Michelle: I always write my treatments, as I have such a strong vision of who I am as an artist and exactly what I want to convey. Same goes for directing. Me producing, styling and editing, though, was literally borne of necessity due to budget restrictions! I don’t tend to shy away from a challenge – and I now have an entirely new skill-set, which is a bonus.
The production process of the video damn near killed me! I’m an independent artist – and many will tell you there’s nothing like the above to make one resourceful! I had to be clever with how I pulled stuff together. An added difficulty was 3 of the 5 scenes being outside. Being all too familiar with British weather made watching the forecast and trying to plan shoot days around it pure anxiety-inducing! It was the tail-end of summer, as well – so, I had everything crossed. In the event, each day was beautifully bright and sunny – a feat I thank the Universe for!
To indie artists looking to start making videos without a “team” – the first thing I would say is be resourceful. Look to your immediate network for people you can pull in for favours etc. Particularly people who are up-and-coming like yourself. There’s a lot of talent there, and you’d be surprised by how many people just want experience and something to show work-wise etc. Also – trust your vision. Work with people who also trust it but have the skills to help bring it to life.
Z: Congratulations on being granted funding from The MOBO’s Help Musicians Fund! How does it feel to be acknowledged by the MOBO’s and how do you plan on utilising the funding?
Michelle: Thank you so much! And thanks to Queen Kanya King and the MOBO’s! It feels incredible to be acknowledged by an organisation so instrumental and influential to the growth and recognition of black music in the UK. The MOBO’s has proved simply seismic. I would argue that you don’t think of black music in this country without thinking of them. So, I’m humbled for that. The grant is also special to me because I am aware that – as a black artist – sonically speaking, I am quite different. I curve expectations and stereotypes. This is something that could breed insecurity in me but, actually, I embrace – even as genres like Grime, (which I love), grow increasingly popular in the UK. Saying this, the “stamp of approval” from the MOBO’s feels especially important, right now, as – at a time when black artists in the UK are receiving more love than ever from the mainstream – it signals that black artists are not a monolith. In the same way black people aren’t. The above can be forgotten, sometimes, I feel.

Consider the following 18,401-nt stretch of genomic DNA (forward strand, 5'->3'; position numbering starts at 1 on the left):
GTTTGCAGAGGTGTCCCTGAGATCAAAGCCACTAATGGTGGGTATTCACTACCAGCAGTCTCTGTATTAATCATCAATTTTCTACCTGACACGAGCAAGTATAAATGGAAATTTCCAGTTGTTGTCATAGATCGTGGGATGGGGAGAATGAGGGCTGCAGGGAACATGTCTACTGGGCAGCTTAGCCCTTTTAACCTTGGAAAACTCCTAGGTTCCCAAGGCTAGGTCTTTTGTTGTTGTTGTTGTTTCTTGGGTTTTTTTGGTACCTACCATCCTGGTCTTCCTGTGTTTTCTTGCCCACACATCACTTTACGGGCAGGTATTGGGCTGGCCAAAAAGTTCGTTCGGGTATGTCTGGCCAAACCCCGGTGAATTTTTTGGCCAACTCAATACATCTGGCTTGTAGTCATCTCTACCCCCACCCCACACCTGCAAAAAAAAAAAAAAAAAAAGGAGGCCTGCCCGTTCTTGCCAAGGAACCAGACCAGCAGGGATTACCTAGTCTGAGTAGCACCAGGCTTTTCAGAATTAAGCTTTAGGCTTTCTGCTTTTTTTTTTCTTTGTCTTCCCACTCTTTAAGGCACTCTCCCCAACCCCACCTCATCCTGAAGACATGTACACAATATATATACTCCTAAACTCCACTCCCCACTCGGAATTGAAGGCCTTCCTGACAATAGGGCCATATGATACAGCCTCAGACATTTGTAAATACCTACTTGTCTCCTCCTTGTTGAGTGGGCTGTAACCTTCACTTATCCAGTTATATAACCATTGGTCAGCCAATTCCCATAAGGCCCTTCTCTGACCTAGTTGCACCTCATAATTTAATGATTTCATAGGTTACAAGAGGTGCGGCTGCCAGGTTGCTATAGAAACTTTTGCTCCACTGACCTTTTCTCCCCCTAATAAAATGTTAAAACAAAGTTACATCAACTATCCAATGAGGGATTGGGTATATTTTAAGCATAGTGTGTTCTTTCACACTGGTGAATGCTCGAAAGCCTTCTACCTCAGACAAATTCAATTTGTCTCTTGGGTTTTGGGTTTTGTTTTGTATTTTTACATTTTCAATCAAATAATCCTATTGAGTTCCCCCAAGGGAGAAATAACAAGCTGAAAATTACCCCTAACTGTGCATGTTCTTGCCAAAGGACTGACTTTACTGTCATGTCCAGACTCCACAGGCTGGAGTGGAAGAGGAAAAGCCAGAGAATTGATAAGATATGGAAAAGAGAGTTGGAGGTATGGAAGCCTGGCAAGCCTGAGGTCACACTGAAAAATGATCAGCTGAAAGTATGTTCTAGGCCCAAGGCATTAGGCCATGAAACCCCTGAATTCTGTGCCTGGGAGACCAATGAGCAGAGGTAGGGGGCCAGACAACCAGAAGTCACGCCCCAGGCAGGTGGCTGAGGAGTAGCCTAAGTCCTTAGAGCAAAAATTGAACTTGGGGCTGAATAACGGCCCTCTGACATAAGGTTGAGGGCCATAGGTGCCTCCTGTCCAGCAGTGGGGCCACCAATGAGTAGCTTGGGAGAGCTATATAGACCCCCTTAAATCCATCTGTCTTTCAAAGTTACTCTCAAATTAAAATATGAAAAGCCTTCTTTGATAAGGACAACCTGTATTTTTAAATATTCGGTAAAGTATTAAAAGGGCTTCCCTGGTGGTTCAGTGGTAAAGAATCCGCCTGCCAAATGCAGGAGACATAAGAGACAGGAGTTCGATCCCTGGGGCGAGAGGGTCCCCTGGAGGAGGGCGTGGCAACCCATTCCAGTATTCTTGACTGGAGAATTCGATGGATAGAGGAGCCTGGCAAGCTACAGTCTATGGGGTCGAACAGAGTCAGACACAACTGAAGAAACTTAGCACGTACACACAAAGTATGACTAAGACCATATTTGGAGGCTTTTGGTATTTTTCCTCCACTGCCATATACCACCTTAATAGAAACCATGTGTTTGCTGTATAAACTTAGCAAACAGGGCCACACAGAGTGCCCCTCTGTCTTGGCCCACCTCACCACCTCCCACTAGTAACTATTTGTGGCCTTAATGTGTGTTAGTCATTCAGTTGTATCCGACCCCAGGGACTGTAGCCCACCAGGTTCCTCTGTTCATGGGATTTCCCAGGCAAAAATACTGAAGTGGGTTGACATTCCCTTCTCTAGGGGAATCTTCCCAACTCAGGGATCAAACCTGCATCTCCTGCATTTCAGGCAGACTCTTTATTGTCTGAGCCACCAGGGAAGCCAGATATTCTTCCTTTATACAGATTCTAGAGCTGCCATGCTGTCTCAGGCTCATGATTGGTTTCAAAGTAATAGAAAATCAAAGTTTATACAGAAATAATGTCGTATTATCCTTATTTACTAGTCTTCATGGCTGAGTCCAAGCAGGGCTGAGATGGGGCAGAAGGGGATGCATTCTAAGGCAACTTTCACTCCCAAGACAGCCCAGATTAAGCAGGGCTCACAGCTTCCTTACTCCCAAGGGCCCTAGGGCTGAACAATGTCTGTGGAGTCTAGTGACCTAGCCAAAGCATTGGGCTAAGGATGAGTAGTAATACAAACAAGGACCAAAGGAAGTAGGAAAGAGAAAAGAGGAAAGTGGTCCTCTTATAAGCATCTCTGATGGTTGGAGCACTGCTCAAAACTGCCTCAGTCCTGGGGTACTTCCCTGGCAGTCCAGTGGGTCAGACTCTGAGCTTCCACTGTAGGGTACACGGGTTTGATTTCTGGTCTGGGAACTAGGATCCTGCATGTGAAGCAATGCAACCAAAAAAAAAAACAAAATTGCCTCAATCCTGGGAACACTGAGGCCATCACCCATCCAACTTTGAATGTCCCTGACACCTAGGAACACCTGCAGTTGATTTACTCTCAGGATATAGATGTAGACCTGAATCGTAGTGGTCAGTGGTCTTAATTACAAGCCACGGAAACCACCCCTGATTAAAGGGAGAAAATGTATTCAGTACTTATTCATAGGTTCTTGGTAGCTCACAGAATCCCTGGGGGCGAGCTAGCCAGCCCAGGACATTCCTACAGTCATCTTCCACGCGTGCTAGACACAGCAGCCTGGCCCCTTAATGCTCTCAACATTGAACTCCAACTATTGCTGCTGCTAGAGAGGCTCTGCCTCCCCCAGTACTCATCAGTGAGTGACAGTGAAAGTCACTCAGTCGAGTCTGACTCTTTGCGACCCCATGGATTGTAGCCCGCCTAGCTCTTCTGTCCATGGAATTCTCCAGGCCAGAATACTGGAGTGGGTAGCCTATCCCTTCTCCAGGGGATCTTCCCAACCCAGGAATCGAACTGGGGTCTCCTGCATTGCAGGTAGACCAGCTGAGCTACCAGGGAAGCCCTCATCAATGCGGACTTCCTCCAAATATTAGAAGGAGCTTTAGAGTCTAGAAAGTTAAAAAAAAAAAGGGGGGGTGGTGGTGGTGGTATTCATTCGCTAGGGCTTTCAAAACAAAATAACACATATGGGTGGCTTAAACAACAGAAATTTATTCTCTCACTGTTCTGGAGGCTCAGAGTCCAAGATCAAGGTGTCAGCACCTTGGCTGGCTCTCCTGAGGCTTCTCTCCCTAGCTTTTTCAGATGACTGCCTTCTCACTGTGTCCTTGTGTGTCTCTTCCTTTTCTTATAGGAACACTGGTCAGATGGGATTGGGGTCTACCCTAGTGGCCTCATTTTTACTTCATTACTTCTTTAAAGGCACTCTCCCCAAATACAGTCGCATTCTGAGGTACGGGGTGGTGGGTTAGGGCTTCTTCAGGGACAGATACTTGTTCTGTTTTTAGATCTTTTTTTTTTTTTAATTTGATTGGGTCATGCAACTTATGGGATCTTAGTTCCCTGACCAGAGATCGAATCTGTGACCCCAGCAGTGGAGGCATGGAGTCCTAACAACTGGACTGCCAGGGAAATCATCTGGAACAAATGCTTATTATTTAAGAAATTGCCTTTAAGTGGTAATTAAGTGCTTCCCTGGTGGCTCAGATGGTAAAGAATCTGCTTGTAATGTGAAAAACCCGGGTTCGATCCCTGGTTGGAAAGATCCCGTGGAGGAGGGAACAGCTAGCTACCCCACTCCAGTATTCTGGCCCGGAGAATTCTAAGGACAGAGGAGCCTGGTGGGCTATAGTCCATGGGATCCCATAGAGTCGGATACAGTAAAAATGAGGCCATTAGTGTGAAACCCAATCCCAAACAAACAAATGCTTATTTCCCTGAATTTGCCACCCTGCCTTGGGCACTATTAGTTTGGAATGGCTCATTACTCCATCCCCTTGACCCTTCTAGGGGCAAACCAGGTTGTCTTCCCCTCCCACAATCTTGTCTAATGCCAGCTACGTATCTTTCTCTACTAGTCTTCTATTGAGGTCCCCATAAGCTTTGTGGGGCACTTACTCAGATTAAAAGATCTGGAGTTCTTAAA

I have used the funding to create my new project – a trilogy of EP’s titled Lagoon. Vol I came out in June. Vol II is scheduled for an Autumn release; and Black Lolita is its lead single.
Z: This issue of Chapter Z explores the idea of home and what it means to us. Where do you feel most at home when creating and why?
Michelle: I feel most at home creating wherever I catch a vibe. To catch a vibe, though, I have to be comfortable. So, wherever I am, so long as I am comfortable, I feel at home creating. It isn’t down to your environment so much as it is your state of mind. I find, anyway.